International Walk To School Day: Making it work everyday

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International Walk To School Day: Making it work everyday
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alt This week, schools across the region will celebrate International Walk to School Day. It’s an annual event — this year on Oct. 5 — that’s intended to encourage families to consider commuting to school by foot.

Like Bike to Work Day, it’s a great idea with noble aspirations. Families that participate may find that walking fits their routine better than dealing with a frustrating car drop-off or racing to make the bus. Maybe school communities will use it to coordinate walking school buses, where adults chaperone groups of children from home to school, which can last through the school year.

Still, a one-day event cannot change what’s become an entrenched mode of commuting for most families. There are many obstacles to overcome before a parent might feel comfortable with the walking option. Quite a few of them were voiced when I previously wrote about the benefits of walking to school.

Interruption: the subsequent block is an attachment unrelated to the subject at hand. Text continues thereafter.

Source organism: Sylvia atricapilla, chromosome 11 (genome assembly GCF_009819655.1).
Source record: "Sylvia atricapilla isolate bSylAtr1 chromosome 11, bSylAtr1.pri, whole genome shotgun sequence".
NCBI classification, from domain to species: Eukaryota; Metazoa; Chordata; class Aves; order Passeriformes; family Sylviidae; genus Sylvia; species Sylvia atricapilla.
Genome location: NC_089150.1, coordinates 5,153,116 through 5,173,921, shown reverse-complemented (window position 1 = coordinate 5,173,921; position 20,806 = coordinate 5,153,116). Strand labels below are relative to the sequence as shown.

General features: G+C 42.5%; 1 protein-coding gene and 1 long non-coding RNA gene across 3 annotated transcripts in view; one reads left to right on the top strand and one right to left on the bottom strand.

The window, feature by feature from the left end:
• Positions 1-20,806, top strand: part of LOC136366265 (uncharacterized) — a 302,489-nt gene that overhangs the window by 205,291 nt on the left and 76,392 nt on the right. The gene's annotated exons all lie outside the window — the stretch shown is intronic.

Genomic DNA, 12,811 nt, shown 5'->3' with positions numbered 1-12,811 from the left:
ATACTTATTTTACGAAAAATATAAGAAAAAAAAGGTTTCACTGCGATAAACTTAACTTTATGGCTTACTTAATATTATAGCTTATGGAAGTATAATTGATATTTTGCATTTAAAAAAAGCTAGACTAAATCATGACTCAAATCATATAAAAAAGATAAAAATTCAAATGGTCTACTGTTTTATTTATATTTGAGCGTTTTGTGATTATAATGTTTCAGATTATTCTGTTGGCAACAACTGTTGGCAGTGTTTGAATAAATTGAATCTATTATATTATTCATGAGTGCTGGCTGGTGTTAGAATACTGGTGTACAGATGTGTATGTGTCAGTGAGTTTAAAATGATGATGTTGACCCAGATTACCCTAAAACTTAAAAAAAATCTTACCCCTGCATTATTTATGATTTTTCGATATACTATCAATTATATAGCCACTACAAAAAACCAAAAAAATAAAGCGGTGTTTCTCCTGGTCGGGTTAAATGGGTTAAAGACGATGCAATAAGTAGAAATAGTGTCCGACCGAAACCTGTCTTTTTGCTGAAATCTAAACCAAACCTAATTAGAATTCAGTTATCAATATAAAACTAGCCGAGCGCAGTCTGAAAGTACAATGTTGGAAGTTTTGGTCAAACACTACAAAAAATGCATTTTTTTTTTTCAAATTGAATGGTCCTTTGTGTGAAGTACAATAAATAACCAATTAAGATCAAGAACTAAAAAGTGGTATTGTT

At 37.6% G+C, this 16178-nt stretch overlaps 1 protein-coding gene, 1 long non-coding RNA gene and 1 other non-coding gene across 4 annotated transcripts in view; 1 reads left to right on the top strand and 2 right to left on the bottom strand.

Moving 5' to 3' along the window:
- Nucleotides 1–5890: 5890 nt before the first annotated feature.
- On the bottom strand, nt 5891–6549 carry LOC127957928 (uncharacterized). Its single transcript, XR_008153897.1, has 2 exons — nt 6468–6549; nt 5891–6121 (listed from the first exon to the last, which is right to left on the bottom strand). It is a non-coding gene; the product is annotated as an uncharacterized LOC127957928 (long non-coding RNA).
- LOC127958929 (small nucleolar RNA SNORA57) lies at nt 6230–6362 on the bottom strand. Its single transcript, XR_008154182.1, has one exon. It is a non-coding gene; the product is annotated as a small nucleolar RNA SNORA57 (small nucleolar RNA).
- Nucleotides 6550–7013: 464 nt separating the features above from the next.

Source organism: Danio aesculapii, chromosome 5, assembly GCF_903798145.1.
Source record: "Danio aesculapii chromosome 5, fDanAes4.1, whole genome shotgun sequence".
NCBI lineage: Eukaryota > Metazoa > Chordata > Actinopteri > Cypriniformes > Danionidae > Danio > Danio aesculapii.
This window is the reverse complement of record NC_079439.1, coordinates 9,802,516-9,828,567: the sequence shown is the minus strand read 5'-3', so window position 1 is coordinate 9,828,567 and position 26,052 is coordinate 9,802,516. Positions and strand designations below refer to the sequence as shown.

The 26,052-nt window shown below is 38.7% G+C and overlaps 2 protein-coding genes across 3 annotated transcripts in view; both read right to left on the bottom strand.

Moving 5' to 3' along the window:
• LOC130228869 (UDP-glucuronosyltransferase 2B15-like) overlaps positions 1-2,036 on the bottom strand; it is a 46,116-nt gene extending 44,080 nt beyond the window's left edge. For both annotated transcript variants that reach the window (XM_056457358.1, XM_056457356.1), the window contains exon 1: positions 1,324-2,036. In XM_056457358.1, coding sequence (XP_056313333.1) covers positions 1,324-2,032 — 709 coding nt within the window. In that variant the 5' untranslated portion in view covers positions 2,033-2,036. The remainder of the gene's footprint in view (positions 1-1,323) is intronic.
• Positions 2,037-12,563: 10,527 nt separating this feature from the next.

In D.C., Jennifer Hefferan’s goal is to help families and schools work around those obstacles. She’s the coordinator for the District Department of Transportation’s Safe Routes to School program. The program, which dozens of schools in the District have relied upon, helps schools improve safety for students who walk and bike to school.

According to surveys, she said, the top concerns for parents when it comes to their kids walking to school are: long distances, traffic danger, adverse weather and fear of crime.



Walk The Talk

Experts
Our trusted experts explore ways and offer tips to incorporate walking into your daily life.
Community
Groups across America, of all ages and abilities, are finding a new sense of community by walking.
Health
Just 30 minutes of walking, five times a week, is enough to improve your overall health.
Inspiration
Walking is also good for mind and soul, sparking your creativity and inspiration.